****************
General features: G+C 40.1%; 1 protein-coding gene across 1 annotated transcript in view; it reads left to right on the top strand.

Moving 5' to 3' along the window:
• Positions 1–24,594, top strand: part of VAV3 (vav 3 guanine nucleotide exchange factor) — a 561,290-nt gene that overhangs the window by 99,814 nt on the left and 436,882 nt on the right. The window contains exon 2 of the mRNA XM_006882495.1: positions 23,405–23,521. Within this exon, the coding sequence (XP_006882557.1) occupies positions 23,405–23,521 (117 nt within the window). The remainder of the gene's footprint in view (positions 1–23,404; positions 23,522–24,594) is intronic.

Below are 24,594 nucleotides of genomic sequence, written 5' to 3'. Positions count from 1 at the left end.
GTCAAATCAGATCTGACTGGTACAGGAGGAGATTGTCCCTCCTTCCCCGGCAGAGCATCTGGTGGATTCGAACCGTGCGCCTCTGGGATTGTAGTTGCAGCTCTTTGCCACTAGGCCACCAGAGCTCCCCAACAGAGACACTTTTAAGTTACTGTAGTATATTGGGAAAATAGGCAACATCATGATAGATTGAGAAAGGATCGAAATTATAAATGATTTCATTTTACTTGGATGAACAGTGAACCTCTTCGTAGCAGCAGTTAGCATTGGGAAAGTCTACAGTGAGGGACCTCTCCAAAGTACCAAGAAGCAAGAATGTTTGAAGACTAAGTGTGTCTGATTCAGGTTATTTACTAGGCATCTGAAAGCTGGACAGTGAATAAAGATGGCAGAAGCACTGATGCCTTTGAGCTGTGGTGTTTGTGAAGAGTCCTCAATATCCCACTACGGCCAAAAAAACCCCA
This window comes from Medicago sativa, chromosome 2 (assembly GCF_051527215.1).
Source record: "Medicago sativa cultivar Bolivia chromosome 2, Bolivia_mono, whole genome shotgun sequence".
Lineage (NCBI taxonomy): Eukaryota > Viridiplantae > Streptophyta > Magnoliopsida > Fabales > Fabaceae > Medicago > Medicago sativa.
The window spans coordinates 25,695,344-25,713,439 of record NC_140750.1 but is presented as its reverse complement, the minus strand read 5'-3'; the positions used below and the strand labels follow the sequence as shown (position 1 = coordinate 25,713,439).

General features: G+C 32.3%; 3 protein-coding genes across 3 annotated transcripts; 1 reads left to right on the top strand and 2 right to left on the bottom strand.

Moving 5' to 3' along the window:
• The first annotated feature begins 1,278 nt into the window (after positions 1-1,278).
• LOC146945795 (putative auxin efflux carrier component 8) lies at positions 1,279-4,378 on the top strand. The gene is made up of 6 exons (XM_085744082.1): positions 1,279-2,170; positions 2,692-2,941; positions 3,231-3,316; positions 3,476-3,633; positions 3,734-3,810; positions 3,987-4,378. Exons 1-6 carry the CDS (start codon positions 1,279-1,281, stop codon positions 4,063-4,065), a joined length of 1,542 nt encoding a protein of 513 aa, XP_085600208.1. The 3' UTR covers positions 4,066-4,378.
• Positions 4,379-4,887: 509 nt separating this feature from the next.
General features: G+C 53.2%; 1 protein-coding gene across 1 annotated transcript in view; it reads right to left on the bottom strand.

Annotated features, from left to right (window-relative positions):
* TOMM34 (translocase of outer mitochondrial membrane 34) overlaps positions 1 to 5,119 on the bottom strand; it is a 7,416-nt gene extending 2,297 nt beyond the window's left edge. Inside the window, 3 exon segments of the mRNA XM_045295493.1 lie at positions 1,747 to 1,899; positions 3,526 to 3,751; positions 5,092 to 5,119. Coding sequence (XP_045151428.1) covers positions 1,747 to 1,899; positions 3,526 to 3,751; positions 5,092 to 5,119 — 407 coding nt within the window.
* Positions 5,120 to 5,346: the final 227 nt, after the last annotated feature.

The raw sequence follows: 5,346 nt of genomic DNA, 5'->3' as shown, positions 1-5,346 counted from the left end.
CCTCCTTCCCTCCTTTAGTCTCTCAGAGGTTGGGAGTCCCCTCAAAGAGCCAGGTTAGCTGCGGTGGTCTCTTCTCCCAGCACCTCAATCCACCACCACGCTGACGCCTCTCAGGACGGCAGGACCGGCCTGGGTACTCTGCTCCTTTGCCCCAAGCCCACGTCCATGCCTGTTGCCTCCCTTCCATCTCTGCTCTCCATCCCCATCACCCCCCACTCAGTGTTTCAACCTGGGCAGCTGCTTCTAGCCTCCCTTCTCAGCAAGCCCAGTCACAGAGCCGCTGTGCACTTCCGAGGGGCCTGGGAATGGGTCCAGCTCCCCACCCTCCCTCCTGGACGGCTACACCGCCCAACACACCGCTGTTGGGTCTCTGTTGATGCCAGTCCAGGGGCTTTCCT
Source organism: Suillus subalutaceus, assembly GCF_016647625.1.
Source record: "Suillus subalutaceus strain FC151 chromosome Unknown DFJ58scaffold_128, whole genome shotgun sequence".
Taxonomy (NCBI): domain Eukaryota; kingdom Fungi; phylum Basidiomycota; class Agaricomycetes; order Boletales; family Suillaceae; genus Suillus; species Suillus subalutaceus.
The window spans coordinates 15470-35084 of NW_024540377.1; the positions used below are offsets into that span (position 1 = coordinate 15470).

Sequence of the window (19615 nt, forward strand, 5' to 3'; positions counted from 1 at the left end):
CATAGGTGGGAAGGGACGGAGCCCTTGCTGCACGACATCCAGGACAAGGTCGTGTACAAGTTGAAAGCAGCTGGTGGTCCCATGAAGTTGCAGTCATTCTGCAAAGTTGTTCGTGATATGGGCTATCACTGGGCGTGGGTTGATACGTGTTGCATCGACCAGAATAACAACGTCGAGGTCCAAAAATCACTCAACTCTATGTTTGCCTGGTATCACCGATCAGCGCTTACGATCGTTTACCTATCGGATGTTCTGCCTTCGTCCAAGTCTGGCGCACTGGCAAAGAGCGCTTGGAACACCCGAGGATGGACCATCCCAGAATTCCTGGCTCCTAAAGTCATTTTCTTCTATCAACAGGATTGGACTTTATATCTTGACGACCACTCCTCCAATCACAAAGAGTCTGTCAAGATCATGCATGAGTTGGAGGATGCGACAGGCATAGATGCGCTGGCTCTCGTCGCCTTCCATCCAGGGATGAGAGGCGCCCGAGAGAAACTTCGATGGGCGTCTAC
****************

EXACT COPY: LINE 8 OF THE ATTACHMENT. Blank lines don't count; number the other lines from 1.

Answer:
Lineage (NCBI taxonomy): Eukaryota > Viridiplantae > Streptophyta > Magnoliopsida > Fabales > Fabaceae > Medicago > Medicago sativa.